Staying the Course Sometimes Means Taking Action

It’s rarely a good move to trade on emotion, but it does make sense to revisit risk tolerance during times of volatility.

In light of the stock market volatility of the past several months, PLANADVISER asked experts if there isn’t something that participants and sponsors should do to alter their portfolios.

The response was unanimous: participants should not change their portfolios, but many suggested they should revisit their risk tolerance. This will help ensure they are properly diversified, that their allocations have not become overweight and that their holdings are performing as expected. If these are all in check, then they shouldn’t make any changes. The key is to remember that the goal of a retirement plan is long-term investing.

Even defined benefit plans rarely make changes in times of volatility, says Mike Fischer, institutional investments executive at U.S. Trust in Charlotte, North Carolina. “If a plan sponsor is seeing greater volatility on the downside than they expected, the first thing they have to do is look at their expectations for returns,” Fischer says. “But merely reacting to the air pockets we see in the market is either looking backwards or market timing, neither of which we advocate. They need to look at their funding and benefits policy and then make asset-allocation decisions based on those policies.”

In fact, for institutional investors, volatility presents strategic opportunities, Fischer says. “The S&P 500 was down 6% in August and 2.5% in September. Hopefully, if they are making any changes, they are moving to assets that have not done well. Otherwise, I don’t expect plan sponsors are looking to change their asset-allocation targets based on the two-month span of the S&P 500. We are telling our clients to stay the course unless something has changed at the company to cause it to revisit its funding, benefit or investment policy.

“We have ongoing conversations with our clients to determine if their needs have changed, but we are not going to tell people to get out of equities because of the volatility we have seen in the last two months,” Fischer continues. “We are overweight equities and underweight fixed income, and that hasn’t changed because of what has been going on in the equities markets in the last 60 to 90 days.”

NEXT: How DC participants and sponsors should respond

Whenever markets become volatile, Marie Vanerian, wealth management adviser at Merrill Lynch in Troy, Michigan, asks her plan sponsor clients to think about three things. First is their investment policy statement, which she describes as “the roadmap for their strategy, their investment philosophy and risk.”

“Second is that they have a very disciplined and diversified asset allocation of stocks, bonds, cash and alternatives. The point of diversification is that if one asset class is struggling, another is doing well and this smooths out the peaks and valleys. We approach asset allocation from the standpoint of risk reduction and not just returns. When we do asset-allocation work for institutional clients, we stress test it to see how it could return in bear markets, and then we dial down the risk in accordance with the plan sponsors’ goals,” Vanerian says.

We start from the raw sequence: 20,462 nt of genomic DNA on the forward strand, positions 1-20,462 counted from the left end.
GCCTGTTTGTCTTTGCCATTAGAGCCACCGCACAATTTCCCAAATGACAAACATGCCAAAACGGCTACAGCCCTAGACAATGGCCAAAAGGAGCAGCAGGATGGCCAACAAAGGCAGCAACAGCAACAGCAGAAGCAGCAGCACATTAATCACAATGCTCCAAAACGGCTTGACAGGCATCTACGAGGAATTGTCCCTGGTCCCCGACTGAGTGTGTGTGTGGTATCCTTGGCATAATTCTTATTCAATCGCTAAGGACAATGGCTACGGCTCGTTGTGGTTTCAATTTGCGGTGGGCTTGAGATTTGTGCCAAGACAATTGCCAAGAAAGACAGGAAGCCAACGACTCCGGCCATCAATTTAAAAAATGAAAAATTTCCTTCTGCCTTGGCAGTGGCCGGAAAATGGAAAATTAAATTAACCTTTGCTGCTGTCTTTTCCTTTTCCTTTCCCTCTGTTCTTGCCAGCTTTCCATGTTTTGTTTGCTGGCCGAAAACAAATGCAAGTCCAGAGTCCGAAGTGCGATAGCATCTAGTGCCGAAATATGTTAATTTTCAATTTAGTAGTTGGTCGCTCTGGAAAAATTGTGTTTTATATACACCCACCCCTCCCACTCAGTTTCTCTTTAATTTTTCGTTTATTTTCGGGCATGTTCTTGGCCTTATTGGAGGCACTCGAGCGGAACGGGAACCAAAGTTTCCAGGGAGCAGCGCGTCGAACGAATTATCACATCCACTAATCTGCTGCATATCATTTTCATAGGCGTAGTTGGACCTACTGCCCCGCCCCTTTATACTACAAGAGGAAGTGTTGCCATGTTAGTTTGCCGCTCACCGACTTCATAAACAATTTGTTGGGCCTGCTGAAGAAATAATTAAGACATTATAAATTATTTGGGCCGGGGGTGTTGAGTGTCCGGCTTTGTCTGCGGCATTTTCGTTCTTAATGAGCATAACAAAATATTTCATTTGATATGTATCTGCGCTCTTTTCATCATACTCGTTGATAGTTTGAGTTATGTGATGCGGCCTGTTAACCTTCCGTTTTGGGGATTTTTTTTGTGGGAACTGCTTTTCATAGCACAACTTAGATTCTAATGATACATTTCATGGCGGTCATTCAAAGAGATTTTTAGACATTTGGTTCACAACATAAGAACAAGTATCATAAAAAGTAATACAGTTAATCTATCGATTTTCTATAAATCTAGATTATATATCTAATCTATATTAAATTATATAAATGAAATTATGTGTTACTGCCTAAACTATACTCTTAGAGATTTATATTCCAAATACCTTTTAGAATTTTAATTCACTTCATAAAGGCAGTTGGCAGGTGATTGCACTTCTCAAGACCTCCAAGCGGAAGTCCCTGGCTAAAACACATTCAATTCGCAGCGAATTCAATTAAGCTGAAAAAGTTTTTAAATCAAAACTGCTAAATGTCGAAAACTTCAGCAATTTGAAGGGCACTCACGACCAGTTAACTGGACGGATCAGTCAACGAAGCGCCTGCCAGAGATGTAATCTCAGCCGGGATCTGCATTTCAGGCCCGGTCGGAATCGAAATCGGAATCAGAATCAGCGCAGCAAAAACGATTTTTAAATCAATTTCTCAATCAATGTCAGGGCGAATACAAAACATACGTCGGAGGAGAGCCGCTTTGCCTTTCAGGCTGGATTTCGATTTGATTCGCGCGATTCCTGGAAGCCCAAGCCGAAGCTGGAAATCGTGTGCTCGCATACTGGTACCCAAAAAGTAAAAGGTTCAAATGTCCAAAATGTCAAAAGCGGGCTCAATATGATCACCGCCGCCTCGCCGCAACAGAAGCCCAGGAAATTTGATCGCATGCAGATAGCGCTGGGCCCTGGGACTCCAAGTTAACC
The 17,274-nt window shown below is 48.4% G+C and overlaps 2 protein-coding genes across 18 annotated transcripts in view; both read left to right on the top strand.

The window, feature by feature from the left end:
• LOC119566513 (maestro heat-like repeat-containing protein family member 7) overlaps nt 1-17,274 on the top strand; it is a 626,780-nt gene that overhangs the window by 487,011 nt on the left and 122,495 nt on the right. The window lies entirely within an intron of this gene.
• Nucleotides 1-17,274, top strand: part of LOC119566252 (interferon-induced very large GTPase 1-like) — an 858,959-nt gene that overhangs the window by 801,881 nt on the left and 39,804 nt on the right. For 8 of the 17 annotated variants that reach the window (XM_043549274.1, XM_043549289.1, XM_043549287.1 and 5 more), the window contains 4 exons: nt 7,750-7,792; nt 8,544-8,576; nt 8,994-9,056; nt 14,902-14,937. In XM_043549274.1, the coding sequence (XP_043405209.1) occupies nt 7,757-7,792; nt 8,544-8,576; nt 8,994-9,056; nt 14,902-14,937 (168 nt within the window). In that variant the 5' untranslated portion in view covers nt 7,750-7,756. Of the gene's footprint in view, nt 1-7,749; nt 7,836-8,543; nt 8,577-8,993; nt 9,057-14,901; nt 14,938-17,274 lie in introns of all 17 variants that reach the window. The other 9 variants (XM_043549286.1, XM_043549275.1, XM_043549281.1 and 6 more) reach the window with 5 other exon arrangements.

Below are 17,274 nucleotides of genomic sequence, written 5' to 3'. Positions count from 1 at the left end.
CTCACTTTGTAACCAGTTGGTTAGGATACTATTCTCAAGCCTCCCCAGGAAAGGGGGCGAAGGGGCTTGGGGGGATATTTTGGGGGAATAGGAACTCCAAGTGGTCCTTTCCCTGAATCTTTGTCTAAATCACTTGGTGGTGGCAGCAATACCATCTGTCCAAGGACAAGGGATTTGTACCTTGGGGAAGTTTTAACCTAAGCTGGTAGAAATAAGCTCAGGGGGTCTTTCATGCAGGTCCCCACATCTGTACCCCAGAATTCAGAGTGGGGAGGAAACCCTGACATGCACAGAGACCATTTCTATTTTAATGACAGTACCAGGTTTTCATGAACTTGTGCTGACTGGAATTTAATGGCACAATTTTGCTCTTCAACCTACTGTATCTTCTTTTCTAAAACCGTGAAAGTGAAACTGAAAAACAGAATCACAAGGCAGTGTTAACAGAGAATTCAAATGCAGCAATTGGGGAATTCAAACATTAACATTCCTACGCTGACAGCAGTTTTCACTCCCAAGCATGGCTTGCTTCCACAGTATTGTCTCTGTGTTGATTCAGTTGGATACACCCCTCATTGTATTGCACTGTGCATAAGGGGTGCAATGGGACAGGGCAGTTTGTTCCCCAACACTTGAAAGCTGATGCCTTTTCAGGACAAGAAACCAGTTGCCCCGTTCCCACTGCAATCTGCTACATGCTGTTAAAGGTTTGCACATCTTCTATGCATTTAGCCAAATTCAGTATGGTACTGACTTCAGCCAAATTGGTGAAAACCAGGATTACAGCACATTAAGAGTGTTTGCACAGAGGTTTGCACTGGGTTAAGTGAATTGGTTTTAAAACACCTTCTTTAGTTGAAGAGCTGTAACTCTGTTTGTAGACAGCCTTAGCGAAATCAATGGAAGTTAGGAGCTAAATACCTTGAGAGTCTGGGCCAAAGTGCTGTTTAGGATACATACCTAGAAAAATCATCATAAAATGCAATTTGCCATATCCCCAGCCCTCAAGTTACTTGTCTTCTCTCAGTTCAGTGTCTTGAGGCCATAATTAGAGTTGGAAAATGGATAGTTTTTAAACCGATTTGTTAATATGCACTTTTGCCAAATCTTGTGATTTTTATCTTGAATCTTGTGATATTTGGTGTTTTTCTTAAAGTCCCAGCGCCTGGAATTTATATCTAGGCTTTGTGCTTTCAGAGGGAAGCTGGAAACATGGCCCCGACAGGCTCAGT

Susan Viston, a client portfolio manager and head of investment services for multi-asset strategies and solutions at Voya Investment Management in New York, agrees that diversification is the key. “We still believe the best way to manage volatility over the long term is diversification of asset classes. And we believe sponsors should increase participant education to remind them that retirement investments have a long-term horizon, as well as underscore the importance of dollar-cost averaging and the challenges of trying to time the market.”

NEXT: Historical data tells the tale

Third, Vanerian shows her clients data on how the market has performed since 1980. In these past 34 years, the market has experienced an average intra-year decline of 14.2%, but 75% of the time, it ends the year higher. “If we were to react to every economic or capital markets event, then we would be changing strategies every day,” she says. “In the middle of an annual correction, you never change your asset allocation. In the calm of day, you need to develop an asset allocation you can live with in good markets and bad markets and only change it when there is a demographic event, such as a defined contribution participant retiring or a defined benefit plan closing the plan.”

Kendrick Wakeman, CEO of FinMason in Boston, agrees with Fischer and Vanerian that investors should have a portfolio aligned with their risk tolerance and not sell out as the market is declining. “The call to action in this marketplace is to check your risk tolerance and make sure your portfolio is in line with your risk tolerance,” Wakeman says. “Many people don’t do this.” He advises participants to check with their retirement plan adviser for risk tolerance tools.

It is also important to ask the adviser whether the holdings in the portfolio are performing as expected, notes Joe Halpern, chief executive officer of Exceed Investments in New York. “The real thing to do during these stressful markets is to see how your strategies are doing. While it’s only been two months of volatility, it’s a nice period of time to look at your strategy and see if it is performing as expected. I think you should be reactive if the performance isn’t what was expected,” Halpern says. “If losses are worse than expected, you might want to dial it down. If they assets are performing better, then maybe you want to make more of an allocation.”